Getting into Bookstores

When you publish a book, you want to see it in bookstores. All the while you were writing, editing, designing, typesetting, producing, and printing the book, the anticipation of actually seeing and picking up a copy in a bookstore motivated you. Your book is your baby and as a proud parent, it would be disappointing for your book not to be displayed. But it is not a foregone conclusion that your book will in fact appear in bookstores.

Seven Reasons Why Bookstores Wouldn’t Display Your Book

If bookstores don’t carry and display physical copies of your book, you may feel as if your baby has been rejected by the world you so want to be a part of. But there are plenty of reasons why. Here are only seven of those reasons:
1. Sales and Marketing: No one told the bookstore about your book.
2. Technology: You chose to use Print-On-Demand (POD).
3. Reputation: You published with a self-publishing service.
4. Market: Your book is too specialized for the bookstore.
5. Sales Potential: The sales potential of your book led the bookseller to conclude it would not be financially profitable to allocate valuable and limited shelf space to your book.
6. Price: The retail price was out of line with comparable titles.
7. Content: Unfortunately, the bookseller may not have been impressed by or liked the book.

Eliminating Those Reasons

Just like most people want to be liked, we want booksellers to embrace and endorse our book by putting it on display. Bookstores cannot display every book that is published so you must position your book and eliminate hurdles to have the best possible chance to be carried and displayed. Here are some ways:
1. Sales and Marketing: Enlist a successful and aggressive sales force to sell your book into major chains and independent stores. Radius Book Group, for instance, uses the Two Rivers sales team (formerly Perseus), part of Ingram, to present its titles to booksellers. Also, invest in a robust marketing and publicity campaign that draws attention to you and/or your book and drives customers to bookstores demanding your book. When enough people request a given title, the bookseller will gladly start stocking and displaying that title.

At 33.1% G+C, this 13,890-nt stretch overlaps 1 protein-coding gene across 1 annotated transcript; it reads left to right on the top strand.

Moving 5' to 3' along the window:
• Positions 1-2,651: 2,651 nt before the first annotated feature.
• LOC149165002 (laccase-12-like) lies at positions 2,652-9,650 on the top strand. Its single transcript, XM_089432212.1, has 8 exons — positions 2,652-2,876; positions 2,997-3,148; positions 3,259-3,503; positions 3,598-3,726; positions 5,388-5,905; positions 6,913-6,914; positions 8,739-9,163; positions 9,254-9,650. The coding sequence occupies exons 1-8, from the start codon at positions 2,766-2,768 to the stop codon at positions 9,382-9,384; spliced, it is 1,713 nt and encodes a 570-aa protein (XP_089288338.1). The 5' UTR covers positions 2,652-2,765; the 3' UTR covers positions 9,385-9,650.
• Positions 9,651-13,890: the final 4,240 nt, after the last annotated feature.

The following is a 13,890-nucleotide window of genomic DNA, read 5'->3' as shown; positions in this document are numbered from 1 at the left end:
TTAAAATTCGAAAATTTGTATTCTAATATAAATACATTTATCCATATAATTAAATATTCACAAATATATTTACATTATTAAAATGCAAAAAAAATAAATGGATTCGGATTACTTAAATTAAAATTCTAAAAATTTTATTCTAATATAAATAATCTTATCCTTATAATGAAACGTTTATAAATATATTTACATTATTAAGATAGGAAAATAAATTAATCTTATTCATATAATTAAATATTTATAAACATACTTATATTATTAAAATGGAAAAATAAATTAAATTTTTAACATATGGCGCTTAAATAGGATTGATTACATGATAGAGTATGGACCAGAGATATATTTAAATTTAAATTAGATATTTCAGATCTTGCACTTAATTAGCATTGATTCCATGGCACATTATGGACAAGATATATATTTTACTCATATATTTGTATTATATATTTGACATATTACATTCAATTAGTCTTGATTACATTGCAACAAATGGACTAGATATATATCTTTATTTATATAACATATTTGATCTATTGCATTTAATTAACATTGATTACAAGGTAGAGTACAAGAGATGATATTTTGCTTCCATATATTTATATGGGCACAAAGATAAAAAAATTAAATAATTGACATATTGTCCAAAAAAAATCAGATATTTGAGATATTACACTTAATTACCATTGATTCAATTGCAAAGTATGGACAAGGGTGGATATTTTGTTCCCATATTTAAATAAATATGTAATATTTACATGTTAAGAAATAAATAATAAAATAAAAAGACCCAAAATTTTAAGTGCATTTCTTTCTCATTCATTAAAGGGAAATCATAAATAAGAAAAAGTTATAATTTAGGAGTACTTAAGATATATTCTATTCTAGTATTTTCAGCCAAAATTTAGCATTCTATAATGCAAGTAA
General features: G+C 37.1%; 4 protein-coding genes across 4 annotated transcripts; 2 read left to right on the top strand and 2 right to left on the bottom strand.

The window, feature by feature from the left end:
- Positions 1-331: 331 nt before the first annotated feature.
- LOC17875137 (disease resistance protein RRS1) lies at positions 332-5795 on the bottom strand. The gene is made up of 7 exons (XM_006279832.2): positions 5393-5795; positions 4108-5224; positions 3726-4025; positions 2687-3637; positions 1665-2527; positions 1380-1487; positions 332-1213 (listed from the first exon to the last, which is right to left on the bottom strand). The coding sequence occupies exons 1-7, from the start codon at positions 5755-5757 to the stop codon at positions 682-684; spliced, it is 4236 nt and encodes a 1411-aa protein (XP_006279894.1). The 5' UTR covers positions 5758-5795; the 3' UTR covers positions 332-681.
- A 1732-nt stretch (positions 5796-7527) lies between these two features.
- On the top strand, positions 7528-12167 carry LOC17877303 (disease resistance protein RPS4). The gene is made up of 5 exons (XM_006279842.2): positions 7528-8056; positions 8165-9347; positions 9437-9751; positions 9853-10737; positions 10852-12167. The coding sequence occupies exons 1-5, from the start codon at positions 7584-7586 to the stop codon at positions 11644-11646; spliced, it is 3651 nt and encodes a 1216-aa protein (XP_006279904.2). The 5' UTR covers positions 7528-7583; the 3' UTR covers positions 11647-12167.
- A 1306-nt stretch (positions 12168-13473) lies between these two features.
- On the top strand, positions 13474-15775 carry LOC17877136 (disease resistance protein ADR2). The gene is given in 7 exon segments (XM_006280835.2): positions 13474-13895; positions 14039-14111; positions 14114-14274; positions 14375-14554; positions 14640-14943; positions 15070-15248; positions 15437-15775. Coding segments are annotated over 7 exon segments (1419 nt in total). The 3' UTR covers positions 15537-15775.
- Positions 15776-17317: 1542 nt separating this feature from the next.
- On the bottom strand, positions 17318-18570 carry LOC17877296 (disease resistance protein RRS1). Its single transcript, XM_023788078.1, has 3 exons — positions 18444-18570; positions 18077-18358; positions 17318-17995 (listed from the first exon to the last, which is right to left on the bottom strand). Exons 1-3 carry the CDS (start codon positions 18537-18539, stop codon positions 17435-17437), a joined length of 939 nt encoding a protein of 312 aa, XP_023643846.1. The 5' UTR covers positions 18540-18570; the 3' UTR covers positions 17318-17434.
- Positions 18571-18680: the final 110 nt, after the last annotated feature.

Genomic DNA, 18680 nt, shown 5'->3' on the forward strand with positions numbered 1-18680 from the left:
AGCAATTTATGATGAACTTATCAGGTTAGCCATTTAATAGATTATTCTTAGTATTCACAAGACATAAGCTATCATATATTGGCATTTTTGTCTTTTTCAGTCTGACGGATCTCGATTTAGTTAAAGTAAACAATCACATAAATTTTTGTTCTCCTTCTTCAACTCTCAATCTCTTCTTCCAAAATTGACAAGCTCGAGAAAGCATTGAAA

2. Technology: Bookstores typically won’t carry POD titles. But if you print a limited quantity using a digital short-run press and have those books available in a distributor’s warehouse, then bookstores will more readily stock your book.
3. Reputation: Self-publishing services, as opposed to hybrid publishers, merely provide services; they don’t function as full-fledged publishers. Some, like CreateSpace, do act as publishers, but represent competition to most retail stores, so the retail bookstores won’t carry titles published through CreateSpace. The solution is not to use these types of service.
4. Market: The market for your book may exclude it from being sold by general retail bookstores. Or, the bookstore itself may specialize in certain subjects and yours falls outside that category. Focus your attention on bookstores best suited to the topic of your book and promote it in those venues.
5. Sales Potential: Some titles are niche books with a narrow audience. Booksellers have to sell books to stay in business. If your book isn’t likely to sell in sufficient quantities to justify it taking the required shelf space, then it isn’t in the bookstore’s interests to stock and display your book. The more realistic you are about the sales potential of your book, the better you can calibrate your expectations on this front.
6. Price: If you set the list price of your book significantly higher than the competition, customers are probably going to buy the less expensive option. When deciding which book to display, the bookseller will factor price point into the decision. Set your price point in the sweet spot for booksellers and your chances of having them display your book increase dramatically.
7. Content: Unfortunately, if your book is poorly written, has an ugly cover, the interior design makes the book hard to read, what you say is offensive, or for any other reason the bookseller doesn’t like your book, forget it. You won’t see your book in that bookstore. In this case you have to live with not having your book displayed, or you will learn from the experience and publish another book with greater market appeal in the future.
Avoid the problems, focus on the solutions, and you may in the end be able to say, “Look, it’s my book!” when you walk into your local bookstore.  

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